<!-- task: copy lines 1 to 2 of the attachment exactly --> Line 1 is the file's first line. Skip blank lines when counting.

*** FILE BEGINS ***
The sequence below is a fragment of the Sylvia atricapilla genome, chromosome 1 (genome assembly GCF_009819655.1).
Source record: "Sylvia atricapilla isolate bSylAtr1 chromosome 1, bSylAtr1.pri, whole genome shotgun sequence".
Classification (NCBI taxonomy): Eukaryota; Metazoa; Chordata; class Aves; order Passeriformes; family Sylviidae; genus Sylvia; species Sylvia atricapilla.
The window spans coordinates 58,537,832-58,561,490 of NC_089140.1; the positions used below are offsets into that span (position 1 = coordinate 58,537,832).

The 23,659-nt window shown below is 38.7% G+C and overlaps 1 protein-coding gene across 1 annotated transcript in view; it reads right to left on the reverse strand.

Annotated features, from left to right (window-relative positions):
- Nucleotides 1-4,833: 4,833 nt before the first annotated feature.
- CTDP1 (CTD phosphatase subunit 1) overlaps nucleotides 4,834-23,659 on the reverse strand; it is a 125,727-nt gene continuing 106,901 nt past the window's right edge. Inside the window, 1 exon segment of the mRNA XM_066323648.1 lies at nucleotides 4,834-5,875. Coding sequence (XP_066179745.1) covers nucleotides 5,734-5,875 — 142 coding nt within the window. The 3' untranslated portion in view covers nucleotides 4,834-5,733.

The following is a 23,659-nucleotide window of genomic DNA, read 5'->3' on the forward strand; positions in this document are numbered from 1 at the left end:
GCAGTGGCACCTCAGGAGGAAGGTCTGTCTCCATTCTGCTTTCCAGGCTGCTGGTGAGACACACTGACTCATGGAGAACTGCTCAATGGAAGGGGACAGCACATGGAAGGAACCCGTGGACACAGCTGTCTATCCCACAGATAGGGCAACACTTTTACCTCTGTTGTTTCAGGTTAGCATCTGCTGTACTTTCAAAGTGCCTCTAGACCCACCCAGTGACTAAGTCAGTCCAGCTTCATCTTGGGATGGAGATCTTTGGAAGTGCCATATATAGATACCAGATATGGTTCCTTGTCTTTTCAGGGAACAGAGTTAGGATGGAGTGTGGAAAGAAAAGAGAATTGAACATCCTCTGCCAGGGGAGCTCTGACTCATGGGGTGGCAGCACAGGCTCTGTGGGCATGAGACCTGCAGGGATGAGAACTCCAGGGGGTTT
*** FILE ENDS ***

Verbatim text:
The sequence below is a fragment of the Sylvia atricapilla genome, chromosome 1 (genome assembly GCF_009819655.1).
Source record: "Sylvia atricapilla isolate bSylAtr1 chromosome 1, bSylAtr1.pri, whole genome shotgun sequence".